@LUC82, are you making any headway with the data rates issues? Just to note, and not casting any aspersions on anyone's equipment, running gigabit rates on a desktop or laptop is going to be a challenge. The presence of a gigabit port on a desktop or laptop in no way guarantees that the device in question will support higher data rates. What is equally important is what's behind the port, as in the processor, memory amount and speed, and in some cases the hard drive data rates where the main memory amount isn't very large. In order to be sure that a desktop or laptop is able to handle the higher rates, you would have to be able to test out the data rate of the CGNM-3552 first with a device that has proven itself to run at higher data rates. Once that is done, then its possible to use the CGNM-3552 to prove out the capability of the pc or laptop in question. As an example, I have a couple of desktops, one newer that peaks out a 940 Mb/s, and one with an older motherboard that peaks out around 500 Mb/s. Laptops are a similar situation, we have one that won't go any faster than 200 Mb/s, wired or wifi, and a gaming laptop that will run 840 Mb/s wired thru the network and 440 Mb/s with wifi. The gaming laptop will probably run faster, but I haven't spent the time to really test it out. So, the end device will make a huge difference on its own.
If you're still having problems with this please let us know.
@Gdkitty @Datalink - So the Rogers tech came over Monday, spent 3 hours at my place, swapped out modem. Ran speedtests directly on modem (router out of equation), on both modem... basically couldnt figure anything out.
Said just like the first rep "its in spec" even though his own speedtests on speedtest, rogers, and some 3rd site all showed downloads of ~340 and uploads of ~6-7.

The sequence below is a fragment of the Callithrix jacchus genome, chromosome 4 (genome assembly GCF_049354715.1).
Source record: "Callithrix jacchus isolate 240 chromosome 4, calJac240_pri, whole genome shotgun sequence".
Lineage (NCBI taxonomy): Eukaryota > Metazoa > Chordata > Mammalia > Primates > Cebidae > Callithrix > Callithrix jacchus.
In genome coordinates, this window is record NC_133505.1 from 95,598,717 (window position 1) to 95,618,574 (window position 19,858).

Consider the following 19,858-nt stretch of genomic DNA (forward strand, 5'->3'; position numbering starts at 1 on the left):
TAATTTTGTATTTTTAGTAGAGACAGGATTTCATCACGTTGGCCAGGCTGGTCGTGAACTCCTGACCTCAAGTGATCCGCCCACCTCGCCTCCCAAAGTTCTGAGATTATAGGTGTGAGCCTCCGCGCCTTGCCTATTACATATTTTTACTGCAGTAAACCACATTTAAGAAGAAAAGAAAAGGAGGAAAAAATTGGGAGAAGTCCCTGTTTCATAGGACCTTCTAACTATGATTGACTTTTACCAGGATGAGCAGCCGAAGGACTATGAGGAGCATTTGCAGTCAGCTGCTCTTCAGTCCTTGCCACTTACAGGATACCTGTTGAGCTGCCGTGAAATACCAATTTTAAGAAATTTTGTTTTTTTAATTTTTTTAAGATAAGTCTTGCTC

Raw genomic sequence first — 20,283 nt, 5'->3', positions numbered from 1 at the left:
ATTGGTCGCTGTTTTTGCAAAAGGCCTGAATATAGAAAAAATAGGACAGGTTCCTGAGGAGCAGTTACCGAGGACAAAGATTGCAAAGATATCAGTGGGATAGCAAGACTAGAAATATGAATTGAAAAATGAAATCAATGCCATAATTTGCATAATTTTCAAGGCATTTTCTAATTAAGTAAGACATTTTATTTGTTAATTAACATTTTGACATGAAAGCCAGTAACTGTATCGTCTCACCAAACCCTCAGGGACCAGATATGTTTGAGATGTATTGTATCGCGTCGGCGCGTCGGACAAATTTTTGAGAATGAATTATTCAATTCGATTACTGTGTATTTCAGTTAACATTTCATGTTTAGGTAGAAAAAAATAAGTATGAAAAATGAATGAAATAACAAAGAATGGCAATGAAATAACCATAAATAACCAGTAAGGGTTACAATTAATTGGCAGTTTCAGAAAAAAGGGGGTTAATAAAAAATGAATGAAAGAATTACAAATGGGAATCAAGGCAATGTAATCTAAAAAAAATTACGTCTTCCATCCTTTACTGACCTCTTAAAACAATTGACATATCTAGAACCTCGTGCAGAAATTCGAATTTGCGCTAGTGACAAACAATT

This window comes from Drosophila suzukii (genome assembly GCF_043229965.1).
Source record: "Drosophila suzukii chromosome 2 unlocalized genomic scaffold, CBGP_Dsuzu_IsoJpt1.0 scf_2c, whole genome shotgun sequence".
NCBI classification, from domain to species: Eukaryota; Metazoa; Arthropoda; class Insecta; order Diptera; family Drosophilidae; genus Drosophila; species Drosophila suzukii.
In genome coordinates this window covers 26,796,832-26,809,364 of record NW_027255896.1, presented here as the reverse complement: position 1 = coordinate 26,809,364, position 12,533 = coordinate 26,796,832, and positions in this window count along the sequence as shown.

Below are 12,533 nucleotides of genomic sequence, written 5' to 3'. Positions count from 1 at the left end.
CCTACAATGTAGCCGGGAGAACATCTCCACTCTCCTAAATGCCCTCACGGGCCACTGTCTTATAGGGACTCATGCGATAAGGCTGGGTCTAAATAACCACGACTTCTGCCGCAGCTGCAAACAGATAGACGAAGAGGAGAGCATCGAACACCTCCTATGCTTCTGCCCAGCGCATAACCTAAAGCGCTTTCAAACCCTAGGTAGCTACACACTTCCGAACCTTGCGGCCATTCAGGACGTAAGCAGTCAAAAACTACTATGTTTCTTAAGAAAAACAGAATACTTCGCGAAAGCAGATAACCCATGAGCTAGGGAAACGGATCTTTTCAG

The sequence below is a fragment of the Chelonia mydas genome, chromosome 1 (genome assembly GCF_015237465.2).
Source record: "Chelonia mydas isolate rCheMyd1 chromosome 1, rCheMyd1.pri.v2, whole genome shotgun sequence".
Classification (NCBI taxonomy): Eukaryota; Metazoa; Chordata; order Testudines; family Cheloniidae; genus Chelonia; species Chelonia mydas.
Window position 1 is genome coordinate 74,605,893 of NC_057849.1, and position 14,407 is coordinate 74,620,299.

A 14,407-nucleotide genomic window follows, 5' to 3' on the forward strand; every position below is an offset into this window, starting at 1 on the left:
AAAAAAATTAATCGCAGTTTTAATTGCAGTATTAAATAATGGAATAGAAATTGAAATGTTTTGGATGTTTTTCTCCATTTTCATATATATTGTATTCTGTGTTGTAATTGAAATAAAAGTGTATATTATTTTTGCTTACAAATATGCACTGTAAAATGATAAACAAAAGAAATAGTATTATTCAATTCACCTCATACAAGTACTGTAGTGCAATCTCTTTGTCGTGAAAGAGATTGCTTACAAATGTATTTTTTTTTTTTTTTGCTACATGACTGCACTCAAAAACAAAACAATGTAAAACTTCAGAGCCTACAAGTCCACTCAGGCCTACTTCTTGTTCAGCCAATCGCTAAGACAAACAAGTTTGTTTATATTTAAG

Said he will escalate ticket to "FSC" who will resolve it in 24-48 hours... or at the least call me in 48.
Here I am ... on Thursday, no resolution, no call back.
So *I* had to take the initiative and called them back, they are now saying "there seems to be a noise issue that wasn't there before" and are sending yet another useless tech out to waste my time tomorrow... while they look into the server side issue (that the tech said they;d look at within 24-48 hours).
@negativefusion, here's one idea, and that is to run pingplotter to monitor the modem to CMTS path, looking for packet loss that might be due to noise and high ping times that are due to the modem itself. Once you have a look at the pingplotter output, it might all become clear as to why there is such a problem with the data rates. Have a look at the following post for instructions on how to set that up:
Just received Rogers gigabit and only getting speed of 10 mbps (1.2 MB/s) for download.
Upload speed seems to be better.. at around 32 mbps.
My Setup. Modem is in Gateway mode and my ASUS AC-68U is connected to in AP mode. Modem is giving out all IP addresses etc. WiFi is disabled on the CGNM-3552-ROG router.
I have tried removing the router and connecting the PC directly to the modem. Still speed is only 10 mbps. Cable is fine because i get gigabit speed for local LAN traffic.